50. LLLreader to Stranger in a Strange Land: I want to echo mia's comment about your post. In the years that I have been reading and writing here, I have seldom come across any post that has more clearly defined my feelings. Carter has remained true to his beliefs, and I am one of his admirers too. The right wing preachers who are so intent on furthering their own agendas are not doing our country any favors. They HAVE to see it as a battle between good and evil--and it doesn't have to be that way. Norah, you are a Dear. tomte, maybe you aren't a "dear" but I agree with most of what you say. I wonder ps, if the trials you have faced have made it necessary to believe in a God that is so fixed in black and white terms. I do know that he is here for both of us--no matter how we view him. I am a lot older then you, and too have faced some hardships. However, I haven't dealt with a child going to war, Praise God. I'll pray for your son.

  51. Stranger in a strange land-

    I should have your name. it definatly defines who I am here. you admit to goading, that is not my intent. I would call you a bully. You say you will always choose the path of peace, somehow that seems like a false claim after your posts that "goad."


    Thanks. I actually have peace because it is God who is control of my life as well as my children. The storm sometimes swirls around but He is faithful. I do not feel bitter, but free.

    I will remind someone that it was THEY who claimed David Barton had no validity because he had no degree. Not I. I will remind him as often as he acts as spell check-which I could use if I was as concerned as him.


    I see much of the scritpture as black and white. I don't look to find loop holes for what God clearly condsiders sin. Would I choose differently regarding some of the trials in my life? You bet. But if I take a look around-there are many far worse off. So I can thank God in the midst.

    I have yet to see a positive post about our country- just a million reasons about what needs to change and why we should be haters of our leaders who have kept us safe- and feel sorry for the terroists "who get their face wet." It does seem anti-American to me.

  52. I love the United States of America. I wouldn't want to live anywhere else. We enjoy such breathtaking freedom here, including the freedom to speak our mind and organize for change in the system when we think it unjust.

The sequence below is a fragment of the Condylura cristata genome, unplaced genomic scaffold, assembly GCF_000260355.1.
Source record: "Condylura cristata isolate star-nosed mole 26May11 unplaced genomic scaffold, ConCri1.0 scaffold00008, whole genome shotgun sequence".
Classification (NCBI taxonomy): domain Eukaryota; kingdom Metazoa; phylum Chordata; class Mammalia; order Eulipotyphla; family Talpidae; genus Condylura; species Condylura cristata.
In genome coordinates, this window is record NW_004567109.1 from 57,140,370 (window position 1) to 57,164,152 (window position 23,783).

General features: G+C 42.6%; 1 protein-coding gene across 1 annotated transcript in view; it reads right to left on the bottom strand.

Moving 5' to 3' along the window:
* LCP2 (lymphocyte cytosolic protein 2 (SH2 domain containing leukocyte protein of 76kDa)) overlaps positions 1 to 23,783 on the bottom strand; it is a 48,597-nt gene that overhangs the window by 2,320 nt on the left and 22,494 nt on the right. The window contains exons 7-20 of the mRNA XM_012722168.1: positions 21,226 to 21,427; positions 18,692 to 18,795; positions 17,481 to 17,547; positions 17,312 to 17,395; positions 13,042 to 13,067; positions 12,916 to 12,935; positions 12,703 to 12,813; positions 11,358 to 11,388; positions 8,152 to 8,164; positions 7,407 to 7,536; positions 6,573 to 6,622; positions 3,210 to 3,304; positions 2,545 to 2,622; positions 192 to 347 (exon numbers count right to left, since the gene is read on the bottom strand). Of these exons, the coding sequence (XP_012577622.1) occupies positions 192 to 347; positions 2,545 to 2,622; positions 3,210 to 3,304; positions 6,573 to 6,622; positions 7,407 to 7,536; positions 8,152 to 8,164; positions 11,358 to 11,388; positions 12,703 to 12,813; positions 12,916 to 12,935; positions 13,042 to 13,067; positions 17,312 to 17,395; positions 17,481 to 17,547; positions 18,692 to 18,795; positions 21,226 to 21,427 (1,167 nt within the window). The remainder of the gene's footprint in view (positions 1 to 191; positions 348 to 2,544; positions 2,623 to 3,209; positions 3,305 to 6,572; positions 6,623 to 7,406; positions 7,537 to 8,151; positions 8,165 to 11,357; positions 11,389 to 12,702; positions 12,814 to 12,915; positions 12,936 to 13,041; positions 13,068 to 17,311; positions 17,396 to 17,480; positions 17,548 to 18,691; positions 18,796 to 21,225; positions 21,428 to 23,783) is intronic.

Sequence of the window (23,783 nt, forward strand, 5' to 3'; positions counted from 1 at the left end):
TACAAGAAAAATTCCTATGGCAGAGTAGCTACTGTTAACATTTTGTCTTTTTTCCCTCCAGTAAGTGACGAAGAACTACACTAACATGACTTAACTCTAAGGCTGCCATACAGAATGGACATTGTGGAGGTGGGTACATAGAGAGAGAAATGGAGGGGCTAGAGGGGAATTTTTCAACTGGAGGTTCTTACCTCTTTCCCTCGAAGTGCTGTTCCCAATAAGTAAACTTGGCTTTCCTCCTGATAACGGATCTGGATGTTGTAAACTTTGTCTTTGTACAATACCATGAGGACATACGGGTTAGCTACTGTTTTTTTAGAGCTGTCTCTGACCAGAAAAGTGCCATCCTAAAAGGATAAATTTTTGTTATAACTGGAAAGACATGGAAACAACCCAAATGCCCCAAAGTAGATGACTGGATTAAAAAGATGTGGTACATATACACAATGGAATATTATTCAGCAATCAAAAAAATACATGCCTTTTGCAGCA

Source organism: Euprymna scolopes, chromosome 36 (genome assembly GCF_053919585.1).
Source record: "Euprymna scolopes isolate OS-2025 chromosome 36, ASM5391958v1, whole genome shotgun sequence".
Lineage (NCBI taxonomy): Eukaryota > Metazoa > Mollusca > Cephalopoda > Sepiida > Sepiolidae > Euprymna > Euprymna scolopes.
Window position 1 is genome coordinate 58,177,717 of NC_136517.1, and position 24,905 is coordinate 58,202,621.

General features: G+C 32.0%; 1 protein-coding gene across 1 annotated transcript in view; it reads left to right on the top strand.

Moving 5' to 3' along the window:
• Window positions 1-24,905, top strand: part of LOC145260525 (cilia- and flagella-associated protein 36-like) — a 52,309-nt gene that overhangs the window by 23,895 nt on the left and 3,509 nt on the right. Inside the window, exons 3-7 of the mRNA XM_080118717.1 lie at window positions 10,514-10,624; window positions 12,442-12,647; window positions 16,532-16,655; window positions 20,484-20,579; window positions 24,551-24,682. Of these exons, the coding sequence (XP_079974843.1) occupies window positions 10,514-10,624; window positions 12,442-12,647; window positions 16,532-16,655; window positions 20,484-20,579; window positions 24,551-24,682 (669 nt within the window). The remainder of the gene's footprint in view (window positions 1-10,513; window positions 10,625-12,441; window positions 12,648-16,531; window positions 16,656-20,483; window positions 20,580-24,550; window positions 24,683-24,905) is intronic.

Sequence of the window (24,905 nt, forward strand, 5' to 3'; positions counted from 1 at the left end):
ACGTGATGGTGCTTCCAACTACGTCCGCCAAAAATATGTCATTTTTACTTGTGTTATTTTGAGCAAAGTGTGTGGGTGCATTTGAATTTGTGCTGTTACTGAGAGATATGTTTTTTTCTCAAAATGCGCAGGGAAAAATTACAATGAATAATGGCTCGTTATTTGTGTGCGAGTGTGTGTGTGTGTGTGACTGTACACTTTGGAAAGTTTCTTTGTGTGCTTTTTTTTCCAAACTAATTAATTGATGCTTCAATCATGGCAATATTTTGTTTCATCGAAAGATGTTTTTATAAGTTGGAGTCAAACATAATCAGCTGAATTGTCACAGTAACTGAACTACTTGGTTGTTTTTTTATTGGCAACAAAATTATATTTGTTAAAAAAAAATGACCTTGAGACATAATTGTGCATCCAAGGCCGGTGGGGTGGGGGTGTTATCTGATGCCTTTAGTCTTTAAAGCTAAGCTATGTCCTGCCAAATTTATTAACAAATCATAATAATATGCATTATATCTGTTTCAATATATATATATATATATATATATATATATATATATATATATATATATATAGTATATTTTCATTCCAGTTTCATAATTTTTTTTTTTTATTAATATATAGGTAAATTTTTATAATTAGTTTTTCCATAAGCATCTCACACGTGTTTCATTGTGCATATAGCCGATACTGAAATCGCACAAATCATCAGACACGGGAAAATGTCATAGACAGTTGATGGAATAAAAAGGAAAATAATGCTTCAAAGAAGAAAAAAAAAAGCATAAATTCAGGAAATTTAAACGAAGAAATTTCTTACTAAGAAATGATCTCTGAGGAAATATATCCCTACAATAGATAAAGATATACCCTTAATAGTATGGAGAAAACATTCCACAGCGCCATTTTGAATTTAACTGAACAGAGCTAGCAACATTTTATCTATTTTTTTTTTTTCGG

Now PS has seen a positive post about the US, so hopefully we can move on. :-)

    David Barton is a crackpot, with or without a history degree. If he wasn't a crackpot I wouldn't care so much about the history degree. But since he is a crackpot, the lack of a degree in the field in question becomes a more glaring problem.

    Especially since the kinds of methodological mistakes he makes are the kinds of thing his professors would never let him get away with were he actually part of a graduate level history program at an accredited research university.

  53. LLLreader to pms: My Dear, why are you so mad? In my comment to you I was recognizing we have a different view of scripture. I'm not a wild and crazy person out there causing problems. I'm a grandma raising her grandchild, gardening, and doing some volunteer work. I have a simple and satisfying life. I love this country, as I have said in numerous posts. I love the Lord. I'm not looking for loopholes. You know many here have a stand against torture. Why drag it up again? Just quit looking for fights. We agree on some things and disagree on others--it's all good.

  54. Thank you LLL for your kind words. It's not a bad thing for people who believe differently to try and discuss issues in a civil manner..there are many similarities also. Have a good evening everyone!

  55. LLL

    my apologies. Sometimes when I post I don't specify when I move from one comment to the next and for whom it is addressed. The loop-holes comment was intended as a general comment to many posts, not yours in particular. Sorry, I no longer have PMS, had a hysterectomy. AND take hormones so it's not menopause.

    I didn't bring up torture (or waterboarding) another blogger did! I simply said that I already responded to it on another thread. Take your blinders off, read a bit more carefully, and be careful who you accuse!

    I have not been angry yet. Just matter of fact. I guess we share one thing in common, we are both raising our grandchild.

    To quote our host:

    " Let our conversation be spirited, gracious and full of questions. However, any nasty comments with a personal attack, or diatribes with no
    intention but to hurt? They're not getting published"